1. Not finding help here? Sign up for a free 30min tutor trial with Chegg Tutors
    Dismiss Notice
Dismiss Notice
Join Physics Forums Today!
The friendliest, high quality science and math community on the planet! Everyone who loves science is here!

Group theory question- very basic

  1. Sep 13, 2005 #1
    A little intro: This is for a whirlwind intro to Group Theory as part of another class (QFT) in which we are not proving anything, simply introducing definitions and theorems. We are not using a text book, simply some notes the professor has written up for this intro and the notes are very incomplete. They also do not give any proof or explaination. So here is the problem:

    Show that the number of group parameters for [tex] O(N) [/tex] and [tex] SO(N) [/tex] are [tex] \frac{N(N-1)}{2} [/tex]

    Does this make sense as the solution:

    We have [tex] n^2 [/tex] parameters. For [tex] O(N) [/tex] we have the condition that [tex] O^T O = 1[/tex]. This condition places [tex] \frac{n(n+1)}{2} [/tex] constraints on the parameters. This leaves [tex] n^2 - \frac{n(n+1)}{2} = \frac{n(n-1)}{2} [/tex]

    Since [tex] O(N) [/tex] has [tex] detO(N) = \pm 1[/tex] and [tex] SO(N) [/tex] has [tex] detSO(N)=+1[/tex], simply picking the sign of the determinent doesn't force any additional constraint on the parameters.

    I can only show this statement: "This condition places [tex] \frac{n(n+1)}{2} [/tex] constraints on the parameters." for specific examples, like N=2 and 3. I can see how it is extended to higher orders, but I cannot prove it in the general case for N. Any ideas? Also, any good books on Group Theory and Lie Algebras for Physicists?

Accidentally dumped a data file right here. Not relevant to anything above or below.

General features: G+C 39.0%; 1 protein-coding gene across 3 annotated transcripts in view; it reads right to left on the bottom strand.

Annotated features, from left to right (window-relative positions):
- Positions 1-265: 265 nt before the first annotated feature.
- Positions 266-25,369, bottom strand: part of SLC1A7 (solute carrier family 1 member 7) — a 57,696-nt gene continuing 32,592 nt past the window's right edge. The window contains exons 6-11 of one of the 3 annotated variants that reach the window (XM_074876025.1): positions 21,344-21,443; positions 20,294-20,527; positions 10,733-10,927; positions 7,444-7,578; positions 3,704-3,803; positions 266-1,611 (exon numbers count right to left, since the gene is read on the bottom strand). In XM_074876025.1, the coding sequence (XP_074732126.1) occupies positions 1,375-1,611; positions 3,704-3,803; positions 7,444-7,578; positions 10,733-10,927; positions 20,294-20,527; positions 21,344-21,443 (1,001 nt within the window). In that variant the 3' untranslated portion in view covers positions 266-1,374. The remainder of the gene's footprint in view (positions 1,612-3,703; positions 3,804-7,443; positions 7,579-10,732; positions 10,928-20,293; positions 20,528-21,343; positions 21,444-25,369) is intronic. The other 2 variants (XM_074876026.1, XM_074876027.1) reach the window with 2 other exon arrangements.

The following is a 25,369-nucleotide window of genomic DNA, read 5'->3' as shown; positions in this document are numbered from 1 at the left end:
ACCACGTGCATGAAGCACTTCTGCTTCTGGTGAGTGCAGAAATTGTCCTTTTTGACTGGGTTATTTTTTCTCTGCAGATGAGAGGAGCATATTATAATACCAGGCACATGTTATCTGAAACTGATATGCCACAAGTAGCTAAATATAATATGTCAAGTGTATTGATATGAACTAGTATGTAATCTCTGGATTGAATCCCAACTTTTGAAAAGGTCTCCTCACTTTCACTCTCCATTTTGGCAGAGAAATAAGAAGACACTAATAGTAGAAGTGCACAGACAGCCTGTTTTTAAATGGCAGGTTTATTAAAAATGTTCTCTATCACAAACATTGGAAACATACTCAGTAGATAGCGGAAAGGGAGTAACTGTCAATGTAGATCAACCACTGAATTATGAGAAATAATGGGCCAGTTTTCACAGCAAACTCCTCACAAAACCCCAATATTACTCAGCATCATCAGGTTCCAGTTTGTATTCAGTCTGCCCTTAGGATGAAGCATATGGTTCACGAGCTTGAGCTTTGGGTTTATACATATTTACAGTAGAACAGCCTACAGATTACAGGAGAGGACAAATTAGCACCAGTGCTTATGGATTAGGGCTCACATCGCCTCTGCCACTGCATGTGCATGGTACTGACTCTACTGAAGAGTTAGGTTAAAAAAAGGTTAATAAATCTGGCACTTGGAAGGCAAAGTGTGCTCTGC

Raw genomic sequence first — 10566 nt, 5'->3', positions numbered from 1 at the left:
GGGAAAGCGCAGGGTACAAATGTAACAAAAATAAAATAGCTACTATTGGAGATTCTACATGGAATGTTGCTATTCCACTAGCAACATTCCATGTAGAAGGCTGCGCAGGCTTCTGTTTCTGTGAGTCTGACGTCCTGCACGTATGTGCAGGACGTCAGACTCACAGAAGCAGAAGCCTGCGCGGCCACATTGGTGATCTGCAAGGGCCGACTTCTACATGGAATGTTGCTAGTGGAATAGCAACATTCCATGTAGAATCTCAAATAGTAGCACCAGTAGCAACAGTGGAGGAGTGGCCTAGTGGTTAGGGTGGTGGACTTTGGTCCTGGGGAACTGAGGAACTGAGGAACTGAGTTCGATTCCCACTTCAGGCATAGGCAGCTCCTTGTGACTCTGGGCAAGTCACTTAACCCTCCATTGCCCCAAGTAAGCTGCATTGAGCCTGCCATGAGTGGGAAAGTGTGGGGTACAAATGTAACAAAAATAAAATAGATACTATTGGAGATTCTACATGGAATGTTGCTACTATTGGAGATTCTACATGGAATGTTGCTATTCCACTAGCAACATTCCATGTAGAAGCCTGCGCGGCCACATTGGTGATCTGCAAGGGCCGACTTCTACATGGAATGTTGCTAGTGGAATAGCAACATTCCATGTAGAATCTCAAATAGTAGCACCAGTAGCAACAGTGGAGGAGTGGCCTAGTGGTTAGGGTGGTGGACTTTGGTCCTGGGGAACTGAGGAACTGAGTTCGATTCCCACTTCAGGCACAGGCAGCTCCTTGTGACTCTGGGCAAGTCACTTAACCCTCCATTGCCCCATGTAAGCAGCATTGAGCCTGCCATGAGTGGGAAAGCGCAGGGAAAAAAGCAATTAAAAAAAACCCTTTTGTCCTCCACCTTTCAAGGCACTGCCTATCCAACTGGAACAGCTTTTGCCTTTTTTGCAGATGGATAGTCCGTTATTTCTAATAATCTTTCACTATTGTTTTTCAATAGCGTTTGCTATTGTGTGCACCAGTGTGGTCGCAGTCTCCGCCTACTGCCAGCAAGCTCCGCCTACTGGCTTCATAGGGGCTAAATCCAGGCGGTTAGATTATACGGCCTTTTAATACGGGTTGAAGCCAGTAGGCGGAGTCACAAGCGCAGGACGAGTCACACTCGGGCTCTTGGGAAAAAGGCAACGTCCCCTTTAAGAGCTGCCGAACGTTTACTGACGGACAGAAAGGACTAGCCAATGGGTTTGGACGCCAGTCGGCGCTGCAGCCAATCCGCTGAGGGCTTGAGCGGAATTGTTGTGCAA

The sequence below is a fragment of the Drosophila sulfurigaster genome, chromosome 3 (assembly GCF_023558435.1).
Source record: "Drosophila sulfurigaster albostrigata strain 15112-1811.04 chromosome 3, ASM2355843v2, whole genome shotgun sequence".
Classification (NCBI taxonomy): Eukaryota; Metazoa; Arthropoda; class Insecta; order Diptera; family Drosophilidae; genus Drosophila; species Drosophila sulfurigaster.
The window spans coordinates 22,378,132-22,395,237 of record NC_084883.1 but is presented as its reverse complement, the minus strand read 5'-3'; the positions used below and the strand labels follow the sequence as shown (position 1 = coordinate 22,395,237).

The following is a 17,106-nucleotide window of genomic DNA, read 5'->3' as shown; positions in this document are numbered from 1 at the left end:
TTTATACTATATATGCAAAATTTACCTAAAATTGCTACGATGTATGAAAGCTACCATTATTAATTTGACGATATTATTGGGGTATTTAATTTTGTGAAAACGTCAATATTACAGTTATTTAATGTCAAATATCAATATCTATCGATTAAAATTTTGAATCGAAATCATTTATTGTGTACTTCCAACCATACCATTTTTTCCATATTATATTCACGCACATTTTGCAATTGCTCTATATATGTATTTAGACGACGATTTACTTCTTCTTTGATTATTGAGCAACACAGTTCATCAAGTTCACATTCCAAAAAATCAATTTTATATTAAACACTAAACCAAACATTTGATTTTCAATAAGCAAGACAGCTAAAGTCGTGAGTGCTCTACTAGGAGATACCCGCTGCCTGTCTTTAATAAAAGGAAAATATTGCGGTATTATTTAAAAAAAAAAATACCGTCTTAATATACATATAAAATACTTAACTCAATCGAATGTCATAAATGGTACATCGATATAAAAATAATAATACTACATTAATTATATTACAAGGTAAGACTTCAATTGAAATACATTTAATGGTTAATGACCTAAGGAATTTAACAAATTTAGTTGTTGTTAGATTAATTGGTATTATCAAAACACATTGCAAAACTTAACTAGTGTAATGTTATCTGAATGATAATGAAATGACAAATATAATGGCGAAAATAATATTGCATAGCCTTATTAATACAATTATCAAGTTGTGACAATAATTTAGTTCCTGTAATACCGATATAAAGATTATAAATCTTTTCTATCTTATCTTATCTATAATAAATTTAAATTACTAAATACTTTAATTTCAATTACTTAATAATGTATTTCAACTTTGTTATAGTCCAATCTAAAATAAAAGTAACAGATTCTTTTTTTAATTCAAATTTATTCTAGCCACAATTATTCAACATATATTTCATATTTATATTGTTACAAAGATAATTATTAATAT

Thanks,
    Ryan
     
  2. jcsd
  3. Sep 14, 2005 #2

    George Jones

    User Avatar
    Staff Emeritus
    Science Advisor
    Gold Member

    The matrix equation O^T O = 1 gives n^2 scalar equations - one for each element of the identity matrix. By symmetry, the equations for the elements below the main diagonal are the same as the equations above the main diagonal, so the number of constraint equations is the the number of elements on the main diagonal, n, plus the number of elements above the main diagonal, say x. x equals the total number of elements in the matrix minus the number of elements on the diagonal, all divided by 2, i.e., x = (n^2 - n)/2.

    Cosequently, the number of contraint equations is

    n + x = n(n + 1)/2.

    Another way to calculate this is using an arithmetic series. The number of constraint equation for the top row of the identity matrix is n. The number of constraint equations for the second row of the identity matrix is n - 1, the number of elements in this row starting with the main diagonal and moving right, etc. So the total number of constraint equations is

    n + (n -1) + (n - 2) + ... + 2 + 1 = n(n + 1)/2.

    Regards,
    George
     
Know someone interested in this topic? Share this thread via Reddit, Google+, Twitter, or Facebook

Have something to add?



Similar Discussions: Group theory question- very basic
Loading...